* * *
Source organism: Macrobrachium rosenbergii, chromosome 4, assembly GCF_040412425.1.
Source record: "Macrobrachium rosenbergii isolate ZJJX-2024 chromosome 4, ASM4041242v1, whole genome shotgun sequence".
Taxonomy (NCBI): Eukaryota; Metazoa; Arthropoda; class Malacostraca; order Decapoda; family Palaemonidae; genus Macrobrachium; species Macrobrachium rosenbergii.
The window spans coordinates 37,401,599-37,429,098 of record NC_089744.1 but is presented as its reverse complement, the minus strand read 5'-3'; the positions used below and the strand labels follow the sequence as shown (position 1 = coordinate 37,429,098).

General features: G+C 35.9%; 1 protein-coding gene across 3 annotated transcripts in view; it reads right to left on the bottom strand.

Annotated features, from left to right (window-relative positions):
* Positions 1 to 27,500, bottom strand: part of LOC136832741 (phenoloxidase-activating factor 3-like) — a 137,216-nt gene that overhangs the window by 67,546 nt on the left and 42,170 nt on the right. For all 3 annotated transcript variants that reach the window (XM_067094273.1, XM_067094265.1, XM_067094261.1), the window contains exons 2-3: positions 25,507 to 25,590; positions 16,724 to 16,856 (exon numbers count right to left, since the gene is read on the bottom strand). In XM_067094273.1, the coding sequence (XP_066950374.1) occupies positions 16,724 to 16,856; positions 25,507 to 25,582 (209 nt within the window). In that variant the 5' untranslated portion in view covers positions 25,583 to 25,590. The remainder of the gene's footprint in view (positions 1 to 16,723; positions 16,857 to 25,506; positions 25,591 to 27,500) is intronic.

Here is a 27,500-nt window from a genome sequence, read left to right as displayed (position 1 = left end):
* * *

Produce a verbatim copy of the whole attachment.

Source organism: Macrobrachium rosenbergii, chromosome 4, assembly GCF_040412425.1.
Source record: "Macrobrachium rosenbergii isolate ZJJX-2024 chromosome 4, ASM4041242v1, whole genome shotgun sequence".
Taxonomy (NCBI): Eukaryota; Metazoa; Arthropoda; class Malacostraca; order Decapoda; family Palaemonidae; genus Macrobrachium; species Macrobrachium rosenbergii.
The window spans coordinates 37,401,599-37,429,098 of record NC_089744.1 but is presented as its reverse complement, the minus strand read 5'-3'; the positions used below and the strand labels follow the sequence as shown (position 1 = coordinate 37,429,098).

General features: G+C 35.9%; 1 protein-coding gene across 3 annotated transcripts in view; it reads right to left on the bottom strand.

Annotated features, from left to right (window-relative positions):
* Positions 1 to 27,500, bottom strand: part of LOC136832741 (phenoloxidase-activating factor 3-like) — a 137,216-nt gene that overhangs the window by 67,546 nt on the left and 42,170 nt on the right. For all 3 annotated transcript variants that reach the window (XM_067094273.1, XM_067094265.1, XM_067094261.1), the window contains exons 2-3: positions 25,507 to 25,590; positions 16,724 to 16,856 (exon numbers count right to left, since the gene is read on the bottom strand). In XM_067094273.1, the coding sequence (XP_066950374.1) occupies positions 16,724 to 16,856; positions 25,507 to 25,582 (209 nt within the window). In that variant the 5' untranslated portion in view covers positions 25,583 to 25,590. The remainder of the gene's footprint in view (positions 1 to 16,723; positions 16,857 to 25,506; positions 25,591 to 27,500) is intronic.

Here is a 27,500-nt window from a genome sequence, read left to right as displayed (position 1 = left end):